Lessons Learned from New Technology-Assisted Review Case Law ...

The Lawson court outlined two ways in particular how ESI over-collection can detrimentally impact TAR. First, the more data introduced into the process, the higher the cost and burden. Some practitioners believe it is necessary to over-collect and subsequently over-include ESI to allow the TAR process to sort everything out. Many service providers charge by volume, so there can be economic incentives that conflict with what is best for the end-client. In some cases, the significant cost savings realized through TAR are erased by eDiscovery costs associated with overly aggressive ESI inclusion on the front end. Per the judge in Lawson, “the TAR set was unnecessarily voluminous because it consisted of the bloated ESI collection” due to overbroad collection parameters.

The court also outlined how the TAR process is much more effective when the initial set of data has a higher richness (also referred to as “prevalence”) ratio. In other words, the higher the rate of responsive data in the initial data set, the better. It has always been understood that document culling is very important to successful, economical document review, and that includes TAR. As noted by Lawson court, “the ‘richness’ of the dataset…can also be a key driver of TAR expenses. This is because TAR is not as simple as loading the dataset and pushing a magic button to identify the relevant and responsive documents. Rather, the parties must devote the resources (usually a combination of attorneys and contract reviewers) necessary to “educate” or “train” the predictive algorithm, typically through an ongoing process…” According to the courts’ decision, the inefficiencies in the process resulted in an estimated TAR bill of $600,000 involving the review of approximately 200 GBs of data. This is far too expensive for TAR to be feasible as a standard litigation process, and the problems all started with the “bloated” ESI collection.

To be sure, the volume of ESI is growing exponentially and will only continue to do so. The costs associated with collecting, processing, reviewing, and producing documents in litigation are the source of considerable pain for litigants, including the Plaintiff in Lawson, who will, per the courts’ ruling, incur at least a substantial amount of the TAR bill under the cost-shifting order. The only way to reduce that pain to its minimum is to use all tools available in all appropriate circumstances within the bounds of reasonableness and proportionality to control the volumes of data that enter the discovery pipeline, including TAR.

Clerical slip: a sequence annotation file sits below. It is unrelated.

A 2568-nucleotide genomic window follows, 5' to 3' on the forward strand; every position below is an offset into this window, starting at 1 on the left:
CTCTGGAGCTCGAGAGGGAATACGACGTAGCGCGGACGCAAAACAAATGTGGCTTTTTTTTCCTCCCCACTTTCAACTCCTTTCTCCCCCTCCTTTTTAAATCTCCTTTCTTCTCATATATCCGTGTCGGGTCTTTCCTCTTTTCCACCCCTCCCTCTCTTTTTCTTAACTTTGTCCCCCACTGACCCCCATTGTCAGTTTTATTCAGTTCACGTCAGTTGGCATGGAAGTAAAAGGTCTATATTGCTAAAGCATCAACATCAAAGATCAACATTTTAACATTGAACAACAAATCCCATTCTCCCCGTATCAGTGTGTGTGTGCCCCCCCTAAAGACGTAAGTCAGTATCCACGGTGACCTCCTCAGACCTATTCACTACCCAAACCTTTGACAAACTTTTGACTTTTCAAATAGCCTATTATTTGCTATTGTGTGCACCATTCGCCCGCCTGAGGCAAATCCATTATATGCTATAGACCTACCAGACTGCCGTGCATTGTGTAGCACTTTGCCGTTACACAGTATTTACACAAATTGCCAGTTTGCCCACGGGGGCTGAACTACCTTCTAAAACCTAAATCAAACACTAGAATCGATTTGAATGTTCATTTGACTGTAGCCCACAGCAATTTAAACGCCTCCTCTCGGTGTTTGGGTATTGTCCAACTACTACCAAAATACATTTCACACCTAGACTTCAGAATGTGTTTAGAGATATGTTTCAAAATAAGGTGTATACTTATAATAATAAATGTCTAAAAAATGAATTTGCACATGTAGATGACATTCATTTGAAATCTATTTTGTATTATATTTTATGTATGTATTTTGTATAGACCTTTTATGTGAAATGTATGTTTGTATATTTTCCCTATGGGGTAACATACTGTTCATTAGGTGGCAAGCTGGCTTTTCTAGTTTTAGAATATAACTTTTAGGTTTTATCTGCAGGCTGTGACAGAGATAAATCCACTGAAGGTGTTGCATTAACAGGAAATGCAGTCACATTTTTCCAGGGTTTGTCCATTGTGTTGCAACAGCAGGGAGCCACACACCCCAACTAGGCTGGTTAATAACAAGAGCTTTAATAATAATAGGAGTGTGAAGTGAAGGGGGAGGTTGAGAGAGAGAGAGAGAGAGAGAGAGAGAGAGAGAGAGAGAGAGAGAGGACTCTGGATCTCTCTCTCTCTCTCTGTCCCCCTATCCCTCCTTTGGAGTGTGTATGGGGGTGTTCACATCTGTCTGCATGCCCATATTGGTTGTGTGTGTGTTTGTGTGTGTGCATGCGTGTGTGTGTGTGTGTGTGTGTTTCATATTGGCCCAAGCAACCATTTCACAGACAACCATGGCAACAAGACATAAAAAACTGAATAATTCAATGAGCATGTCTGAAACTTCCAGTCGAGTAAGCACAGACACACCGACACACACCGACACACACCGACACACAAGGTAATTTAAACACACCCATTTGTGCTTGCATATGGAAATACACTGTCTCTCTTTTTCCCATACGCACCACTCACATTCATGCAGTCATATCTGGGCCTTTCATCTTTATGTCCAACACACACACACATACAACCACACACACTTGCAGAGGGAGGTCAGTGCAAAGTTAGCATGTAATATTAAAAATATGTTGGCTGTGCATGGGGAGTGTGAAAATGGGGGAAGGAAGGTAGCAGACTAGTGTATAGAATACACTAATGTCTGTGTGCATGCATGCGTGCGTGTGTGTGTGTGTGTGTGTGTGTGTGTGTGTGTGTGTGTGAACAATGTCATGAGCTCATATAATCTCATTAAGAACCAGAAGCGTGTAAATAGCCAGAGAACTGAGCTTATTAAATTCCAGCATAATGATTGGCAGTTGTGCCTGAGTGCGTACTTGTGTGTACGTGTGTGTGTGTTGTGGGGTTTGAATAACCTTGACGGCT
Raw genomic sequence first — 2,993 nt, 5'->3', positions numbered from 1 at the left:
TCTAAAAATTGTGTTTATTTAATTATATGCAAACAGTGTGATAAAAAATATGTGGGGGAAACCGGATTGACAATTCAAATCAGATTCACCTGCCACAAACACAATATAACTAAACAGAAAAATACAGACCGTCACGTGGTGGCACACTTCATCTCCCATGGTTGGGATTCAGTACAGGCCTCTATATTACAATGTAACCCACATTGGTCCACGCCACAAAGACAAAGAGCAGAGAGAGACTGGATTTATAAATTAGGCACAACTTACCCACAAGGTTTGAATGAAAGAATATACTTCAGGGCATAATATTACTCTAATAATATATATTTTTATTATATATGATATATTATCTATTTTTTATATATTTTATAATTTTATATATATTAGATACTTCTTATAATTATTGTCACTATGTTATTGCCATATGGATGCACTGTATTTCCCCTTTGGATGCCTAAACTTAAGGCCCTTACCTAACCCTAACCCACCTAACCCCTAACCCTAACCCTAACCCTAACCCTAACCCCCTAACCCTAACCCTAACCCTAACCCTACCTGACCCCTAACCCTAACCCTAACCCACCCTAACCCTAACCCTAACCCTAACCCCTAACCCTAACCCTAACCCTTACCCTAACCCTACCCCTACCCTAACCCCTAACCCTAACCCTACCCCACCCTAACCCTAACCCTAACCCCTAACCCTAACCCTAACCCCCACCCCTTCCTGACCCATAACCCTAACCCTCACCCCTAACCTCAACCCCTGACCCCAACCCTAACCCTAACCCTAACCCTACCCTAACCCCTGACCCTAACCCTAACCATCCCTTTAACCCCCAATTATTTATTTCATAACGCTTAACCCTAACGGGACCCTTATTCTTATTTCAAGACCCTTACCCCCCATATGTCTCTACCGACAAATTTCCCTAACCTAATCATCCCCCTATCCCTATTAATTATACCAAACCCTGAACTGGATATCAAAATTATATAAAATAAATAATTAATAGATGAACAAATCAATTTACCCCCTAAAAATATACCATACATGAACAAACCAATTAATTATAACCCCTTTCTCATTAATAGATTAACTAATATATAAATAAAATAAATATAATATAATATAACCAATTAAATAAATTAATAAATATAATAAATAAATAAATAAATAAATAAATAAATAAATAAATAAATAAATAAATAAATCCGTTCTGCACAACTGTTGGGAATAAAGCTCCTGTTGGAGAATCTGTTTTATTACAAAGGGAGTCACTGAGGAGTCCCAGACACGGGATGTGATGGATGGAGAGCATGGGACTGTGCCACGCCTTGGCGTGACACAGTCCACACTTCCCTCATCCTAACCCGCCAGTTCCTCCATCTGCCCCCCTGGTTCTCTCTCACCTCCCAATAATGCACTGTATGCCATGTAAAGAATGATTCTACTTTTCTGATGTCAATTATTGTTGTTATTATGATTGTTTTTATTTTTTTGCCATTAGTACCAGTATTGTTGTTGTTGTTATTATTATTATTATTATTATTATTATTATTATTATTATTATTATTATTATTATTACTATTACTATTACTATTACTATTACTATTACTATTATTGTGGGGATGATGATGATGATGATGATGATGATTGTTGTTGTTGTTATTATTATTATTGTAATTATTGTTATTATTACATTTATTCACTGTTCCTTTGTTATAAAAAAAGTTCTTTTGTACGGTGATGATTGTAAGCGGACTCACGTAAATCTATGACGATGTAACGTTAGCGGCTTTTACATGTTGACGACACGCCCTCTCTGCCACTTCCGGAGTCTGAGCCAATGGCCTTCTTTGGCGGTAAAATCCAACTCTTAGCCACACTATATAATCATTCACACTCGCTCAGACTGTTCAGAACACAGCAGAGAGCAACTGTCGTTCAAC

Ideally, an effective and targeted collection capability can enable parties to ultimately process, host, review and produce less ESI.  This capability should enable a pre-collection early case assessment capability (ECA) to foster cooperation and proportionality in discovery by informing the parties early in the process about where relevant ESI is located and what ESI is significant to the case. And with such benefits also comes a much more improved TAR process. X1 Distributed Discovery (X1DD) uniquely fulfills this requirement with its ability to perform pre-collection early case assessment, instead of ECA after the costly, time consuming and disruptive collection phase, thereby providing a game-changing new approach to the traditional eDiscovery model.  X1DD enables enterprises to quickly and easily search across hundreds of distributed endpoints from a central location.  This allows organizations to easily perform unified complex searches across content, metadata, or both and obtain full results in minutes, enabling true pre-collection ECA with live keyword analysis and distributed processing and collection in parallel at the custodian level. To be sure, this dramatically shortens the identification/collection process by weeks if not months, curtails processing and review costs from not over-collecting data, and provides confidence to the legal team with a highly transparent, consistent and systemized process. And now we know of another key benefit of an effective collection and ECA process: much more accurate and feasible technology assisted review.

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Filed under Best Practices, Case Law, Case Study, collection, ECA, eDiscovery, Enterprise eDiscovery, ESI